Monday, 20 August 2012

Evening walk along ul. Żmiejwska

A road that appears on maps of Warsaw, ul. Żmijewska is no more than a farm track that begins on ul. Pozytywki ('Music-box Street') and... and just peters out amid fields before reaching the site of the old Rampa na kruszywa (now a thankfully-abandoned residential development).

Above: looking west, where once the rampa stood proud, dominating Jeziorki's flat horizon. Today it's gone, it was a unique landmark, victim of developers' over-expansive plans laid low by the global financial crash. Ul. Żmijewska is just two parallel lines of earth, the width of a tractor. It's a hot evening, but rain clouds threaten.

Above: most of the land around here is lying fallow, and on this land grows goldenrod (nawłoć) and mugwort (wrotycz). Now in late-summer bloom, the yellow mugwort flowers (below) are characteristic of the fields of Jeziorki; in the background, goldenrod (the State Flower of Nebraska, incidentally).

Below: some fields are put to arable crop. Here's some equally-yellow rapeseed growing in a field between ul. Żmijewska and ul. Karczunkowska.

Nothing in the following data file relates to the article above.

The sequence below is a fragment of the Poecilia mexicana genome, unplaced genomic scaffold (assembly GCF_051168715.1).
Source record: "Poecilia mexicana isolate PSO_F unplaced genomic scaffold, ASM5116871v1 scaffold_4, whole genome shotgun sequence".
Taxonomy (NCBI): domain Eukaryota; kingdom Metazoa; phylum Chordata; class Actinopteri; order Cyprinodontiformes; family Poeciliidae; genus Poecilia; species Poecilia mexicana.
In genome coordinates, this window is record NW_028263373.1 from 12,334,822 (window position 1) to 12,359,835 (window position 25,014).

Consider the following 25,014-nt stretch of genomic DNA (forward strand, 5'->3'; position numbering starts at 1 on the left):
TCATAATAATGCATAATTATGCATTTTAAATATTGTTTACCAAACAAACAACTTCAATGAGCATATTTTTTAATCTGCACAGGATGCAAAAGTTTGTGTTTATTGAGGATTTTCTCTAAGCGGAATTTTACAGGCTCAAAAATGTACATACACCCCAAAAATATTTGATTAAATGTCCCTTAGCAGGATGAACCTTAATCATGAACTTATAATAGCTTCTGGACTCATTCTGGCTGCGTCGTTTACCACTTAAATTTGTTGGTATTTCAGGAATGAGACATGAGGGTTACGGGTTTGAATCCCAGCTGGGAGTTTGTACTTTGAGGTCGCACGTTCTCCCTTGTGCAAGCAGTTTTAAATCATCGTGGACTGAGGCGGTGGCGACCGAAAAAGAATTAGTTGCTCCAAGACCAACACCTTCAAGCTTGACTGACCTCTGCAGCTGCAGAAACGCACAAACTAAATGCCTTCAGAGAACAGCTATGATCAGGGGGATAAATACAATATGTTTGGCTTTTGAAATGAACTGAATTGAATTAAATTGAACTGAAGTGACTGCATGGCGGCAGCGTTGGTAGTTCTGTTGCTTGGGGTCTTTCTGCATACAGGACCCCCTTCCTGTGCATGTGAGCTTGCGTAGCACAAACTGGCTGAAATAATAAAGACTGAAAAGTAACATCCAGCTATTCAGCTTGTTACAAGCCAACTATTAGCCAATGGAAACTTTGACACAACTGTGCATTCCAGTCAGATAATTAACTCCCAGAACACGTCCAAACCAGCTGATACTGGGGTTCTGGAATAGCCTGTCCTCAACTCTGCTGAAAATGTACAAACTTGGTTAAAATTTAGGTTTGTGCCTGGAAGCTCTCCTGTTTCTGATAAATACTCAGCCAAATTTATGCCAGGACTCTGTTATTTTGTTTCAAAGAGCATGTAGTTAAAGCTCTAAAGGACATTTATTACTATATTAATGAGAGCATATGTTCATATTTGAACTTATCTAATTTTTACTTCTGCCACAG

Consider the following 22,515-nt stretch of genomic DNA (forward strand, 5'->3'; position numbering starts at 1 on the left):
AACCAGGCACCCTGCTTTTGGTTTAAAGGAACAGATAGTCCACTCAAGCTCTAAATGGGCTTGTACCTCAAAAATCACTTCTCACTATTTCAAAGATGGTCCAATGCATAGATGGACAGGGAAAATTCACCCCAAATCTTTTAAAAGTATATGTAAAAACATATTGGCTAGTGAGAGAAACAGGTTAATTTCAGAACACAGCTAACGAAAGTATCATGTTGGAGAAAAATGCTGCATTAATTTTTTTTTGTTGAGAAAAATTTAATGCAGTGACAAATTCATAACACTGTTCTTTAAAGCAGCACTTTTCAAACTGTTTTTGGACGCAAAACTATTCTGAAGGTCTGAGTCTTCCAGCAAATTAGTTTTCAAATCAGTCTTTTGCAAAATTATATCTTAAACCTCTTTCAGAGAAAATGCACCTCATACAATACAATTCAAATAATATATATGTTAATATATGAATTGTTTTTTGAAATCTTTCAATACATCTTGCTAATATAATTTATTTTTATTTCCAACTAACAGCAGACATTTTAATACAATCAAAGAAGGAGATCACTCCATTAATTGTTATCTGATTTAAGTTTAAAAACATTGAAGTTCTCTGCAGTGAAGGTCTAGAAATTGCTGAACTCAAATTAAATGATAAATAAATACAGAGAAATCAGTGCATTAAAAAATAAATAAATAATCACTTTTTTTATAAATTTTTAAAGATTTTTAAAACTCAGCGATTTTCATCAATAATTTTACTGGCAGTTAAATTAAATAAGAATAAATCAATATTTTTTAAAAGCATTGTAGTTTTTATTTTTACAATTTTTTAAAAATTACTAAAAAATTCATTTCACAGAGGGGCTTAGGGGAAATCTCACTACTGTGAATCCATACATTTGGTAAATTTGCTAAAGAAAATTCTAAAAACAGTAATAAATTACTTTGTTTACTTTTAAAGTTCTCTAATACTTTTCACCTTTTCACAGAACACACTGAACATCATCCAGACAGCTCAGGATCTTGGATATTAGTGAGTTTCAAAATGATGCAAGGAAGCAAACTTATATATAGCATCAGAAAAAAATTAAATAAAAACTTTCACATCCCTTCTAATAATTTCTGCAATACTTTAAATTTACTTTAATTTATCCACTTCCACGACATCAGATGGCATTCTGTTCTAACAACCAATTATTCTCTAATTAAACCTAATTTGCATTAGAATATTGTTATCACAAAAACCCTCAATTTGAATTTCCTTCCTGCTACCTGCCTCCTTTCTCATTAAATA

Left: to the south, along Warsaw's border with Mysiadło, a new development is slowly emerging. Indeed, zoning plans suggest wall-to-wall building across the way. In the foreground grows cabbage.

Whereas Mysiadło and Nowa Iwiczna to the south have rapidly turned from fields to intensive residential developments, the fields between ul. Karczunkowska and Warsaw's southern border maintain their rural character. Long may they do so. Jeziorki Południowe gain so much from the presence of agriculture here.
This time last year:
A stroll through Pole Mokotowskie

This time two years ago:
A Serious Man reviewed (still my favourite film)

This time three years ago:
Funny old cars, 1989

This time four years ago:
The Beskid Wyspowy

This time five years ago:
Another summer storm


toyah said...

Long time no see.

Anonymous said...

Superb and evocative photographs that capture the Rus in Urbe with great skill.

Frater Shutterspeed

Sigismundo said...

"Mugwort" - what a lovely word. So apt and descriptive of the Polish condition. Useful for example in the phrase: "I once saw a drunk lumpen with a face like a mugwort."

But then I suppose drunk and lumpen are a tautology.